Designer Snapshot: Green and Gorgeous

July 4, 2012

By Paula M. Bodah

Trudy Dujardin, a LEED-certified interior designer whose company, Dujardin Design Associates, has offices in Westport, Connecticut, and on Nantucket, became interested in green design in 1987 when she bought a lot on Nantucket Harbor and began living her design mantra: “A healthy home is the ultimate luxury.†On her blog, Holistic House, Trudy notes that she has devoted her career to “finding ways to live lightly and gently upon our treasured earth.†As you’ll see in the examples of her work below, respecting the natural world doesn’t mean sacrificing style or elegance.

In the breakfast area of Trudy’s own home on Nantucket (pictured below), the designer used water-based paints for the interiors, water-based urethane on the floors and citrus-oil-based paint on the trim. “The good life means more when it is achieved without harming the earth,†she says.

Photo by Terry Pommett

A bedroom should be a blissful retreat at day’s end, and according to Trudy, it should also be a pristine one. “While you’re sleeping, your body is working to purge toxins you’ve been exposed to during waking hours,†she says. “Choose an organic mattress and cover it with luxurious organic cotton bedding. Slip into a pair of organic cotton pajamas, and you’ll rest easy, knowing you’ve created your own ‘bell jar’ environment: dust free, clutter free and hypoallergenic.â€

Photo by Erik Rank

It only took a little white magic to create this healthy kitchen on Nantucket. Trudy brightened the kitchen by painting the existing cherry cabinets (saving on waste) with water-based paints. Clean air from ocean breezes is exchanged with inside air every twenty minutes by a state-of-the-art ventilation system that lowers the level of VOCs. The Danby Imperial marble countertops came from Vermont, lessening the distance required for shipping and thereby reducing fossil-fuel use.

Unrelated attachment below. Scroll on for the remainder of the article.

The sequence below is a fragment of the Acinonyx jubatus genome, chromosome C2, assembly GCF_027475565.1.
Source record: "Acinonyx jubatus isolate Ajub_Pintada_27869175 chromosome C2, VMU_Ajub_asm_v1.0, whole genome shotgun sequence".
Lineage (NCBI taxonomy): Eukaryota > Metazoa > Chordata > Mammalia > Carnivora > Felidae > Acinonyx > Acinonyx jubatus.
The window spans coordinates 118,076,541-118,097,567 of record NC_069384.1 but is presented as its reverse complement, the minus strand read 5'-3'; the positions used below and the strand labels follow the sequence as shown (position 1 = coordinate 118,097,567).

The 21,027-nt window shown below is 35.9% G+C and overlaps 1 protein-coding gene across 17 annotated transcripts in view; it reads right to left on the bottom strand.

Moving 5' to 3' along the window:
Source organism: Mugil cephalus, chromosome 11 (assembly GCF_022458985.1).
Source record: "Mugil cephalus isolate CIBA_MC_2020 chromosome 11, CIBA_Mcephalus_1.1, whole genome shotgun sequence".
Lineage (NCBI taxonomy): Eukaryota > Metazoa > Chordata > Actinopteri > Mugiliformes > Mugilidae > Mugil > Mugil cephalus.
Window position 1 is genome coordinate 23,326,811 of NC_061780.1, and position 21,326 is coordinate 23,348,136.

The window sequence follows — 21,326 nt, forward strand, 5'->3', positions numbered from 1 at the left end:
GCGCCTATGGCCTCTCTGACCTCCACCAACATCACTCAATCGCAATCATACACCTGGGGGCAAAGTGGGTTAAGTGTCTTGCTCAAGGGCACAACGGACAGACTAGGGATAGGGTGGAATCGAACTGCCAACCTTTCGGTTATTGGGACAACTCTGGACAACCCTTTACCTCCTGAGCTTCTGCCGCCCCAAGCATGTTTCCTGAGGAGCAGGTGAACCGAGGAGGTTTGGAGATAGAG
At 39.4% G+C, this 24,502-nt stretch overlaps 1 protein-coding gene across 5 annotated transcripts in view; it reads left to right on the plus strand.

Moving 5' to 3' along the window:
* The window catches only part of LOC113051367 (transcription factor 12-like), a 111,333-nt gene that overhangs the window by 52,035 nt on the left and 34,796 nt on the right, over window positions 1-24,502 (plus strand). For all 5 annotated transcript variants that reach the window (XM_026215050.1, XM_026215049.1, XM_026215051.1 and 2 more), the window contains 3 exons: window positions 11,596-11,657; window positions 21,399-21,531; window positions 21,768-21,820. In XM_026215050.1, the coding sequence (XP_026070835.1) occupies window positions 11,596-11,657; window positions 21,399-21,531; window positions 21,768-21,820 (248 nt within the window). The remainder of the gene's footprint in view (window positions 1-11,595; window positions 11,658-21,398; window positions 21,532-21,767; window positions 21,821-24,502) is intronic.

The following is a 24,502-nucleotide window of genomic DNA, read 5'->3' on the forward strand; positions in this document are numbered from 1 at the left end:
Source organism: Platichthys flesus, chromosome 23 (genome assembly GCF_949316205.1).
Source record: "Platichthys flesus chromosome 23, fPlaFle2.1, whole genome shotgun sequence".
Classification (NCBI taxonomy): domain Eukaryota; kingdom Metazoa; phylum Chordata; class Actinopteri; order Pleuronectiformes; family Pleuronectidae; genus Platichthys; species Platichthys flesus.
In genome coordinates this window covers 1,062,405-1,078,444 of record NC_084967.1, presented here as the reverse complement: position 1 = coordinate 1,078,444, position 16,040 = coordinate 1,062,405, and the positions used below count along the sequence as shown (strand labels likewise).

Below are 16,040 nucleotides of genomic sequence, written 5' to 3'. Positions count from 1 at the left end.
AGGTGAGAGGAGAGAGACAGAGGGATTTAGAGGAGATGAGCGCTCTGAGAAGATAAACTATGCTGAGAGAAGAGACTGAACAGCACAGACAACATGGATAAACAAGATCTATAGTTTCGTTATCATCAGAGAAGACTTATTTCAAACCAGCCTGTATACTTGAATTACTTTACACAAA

Photo by Terry Pommett

This sophisticated, stylish living room was created using custom-made, non-toxic upholstered pieces from J. Robert Scott. Covered in all-natural linen and silk chenille, the cushions are soy-based rather than foam-filled, and provide comfort and beauty. “Cheaply made furniture is destined for the landfill sooner rather than later, so ‘green’ choices are well-made, classic pieces that stand the test of time,†the designer says.

Photo by Durston Saylor

Not only do antiques add grace and style to any room, but they are also the ultimate in green design. “No new resources are used when you add an old armoire or chest; they finished ‘off-gassing’ from stains and finishes long before they arrived in your home, and a finely made, hand-wrought piece will last through generations,†Trudy says. Reclaimed architectural pieces can include mantels, wood floors, doors and cabinetry, saving them all from the landfill.

Photo by Durston Saylor

More of Trudy’s work can be seen in the feature “Singular Sensation†in the 2012 edition of New England Home Cape & Islands.

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